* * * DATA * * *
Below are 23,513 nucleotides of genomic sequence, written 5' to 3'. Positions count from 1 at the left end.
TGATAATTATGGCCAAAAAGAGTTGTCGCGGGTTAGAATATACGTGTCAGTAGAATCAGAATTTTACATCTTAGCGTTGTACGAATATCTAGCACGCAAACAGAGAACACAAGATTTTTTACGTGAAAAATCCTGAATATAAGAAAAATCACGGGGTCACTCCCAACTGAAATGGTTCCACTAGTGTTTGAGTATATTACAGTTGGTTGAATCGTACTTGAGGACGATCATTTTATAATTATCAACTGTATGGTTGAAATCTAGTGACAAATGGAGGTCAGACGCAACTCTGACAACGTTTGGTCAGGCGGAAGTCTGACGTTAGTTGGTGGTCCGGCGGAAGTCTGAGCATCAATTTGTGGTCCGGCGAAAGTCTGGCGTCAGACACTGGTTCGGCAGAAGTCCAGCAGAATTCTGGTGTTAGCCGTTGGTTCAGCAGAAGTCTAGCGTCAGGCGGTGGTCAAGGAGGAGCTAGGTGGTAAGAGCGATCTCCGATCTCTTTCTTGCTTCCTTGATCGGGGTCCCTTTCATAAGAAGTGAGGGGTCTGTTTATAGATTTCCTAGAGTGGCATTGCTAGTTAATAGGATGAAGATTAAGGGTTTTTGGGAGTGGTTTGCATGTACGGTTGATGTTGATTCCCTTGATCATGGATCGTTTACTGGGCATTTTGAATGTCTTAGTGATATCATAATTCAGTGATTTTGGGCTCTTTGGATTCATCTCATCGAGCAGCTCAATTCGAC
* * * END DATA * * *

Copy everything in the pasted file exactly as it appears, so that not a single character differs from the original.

Below are 23,513 nucleotides of genomic sequence, written 5' to 3'. Positions count from 1 at the left end.
TGATAATTATGGCCAAAAAGAGTTGTCGCGGGTTAGAATATACGTGTCAGTAGAATCAGAATTTTACATCTTAGCGTTGTACGAATATCTAGCACGCAAACAGAGAACACAAGATTTTTTACGTGAAAAATCCTGAATATAAGAAAAATCACGGGGTCACTCCCAACTGAAATGGTTCCACTAGTGTTTGAGTATATTACAGTTGGTTGAATCGTACTTGAGGACGATCATTTTATAATTATCAACTGTATGGTTGAAATCTAGTGACAAATGGAGGTCAGACGCAACTCTGACAACGTTTGGTCAGGCGGAAGTCTGACGTTAGTTGGTGGTCCGGCGGAAGTCTGAGCATCAATTTGTGGTCCGGCGAAAGTCTGGCGTCAGACACTGGTTCGGCAGAAGTCCAGCAGAATTCTGGTGTTAGCCGTTGGTTCAGCAGAAGTCTAGCGTCAGGCGGTGGTCAAGGAGGAGCTAGGTGGTAAGAGCGATCTCCGATCTCTTTCTTGCTTCCTTGATCGGGGTCCCTTTCATAAGAAGTGAGGGGTCTGTTTATAGATTTCCTAGAGTGGCATTGCTAGTTAATAGGATGAAGATTAAGGGTTTTTGGGAGTGGTTTGCATGTACGGTTGATGTTGATTCCCTTGATCATGGATCGTTTACTGGGCATTTTGAATGTCTTAGTGATATCATAATTCAGTGATTTTGGGCTCTTTGGATTCATCTCATCGAGCAGCTCAATTCGAC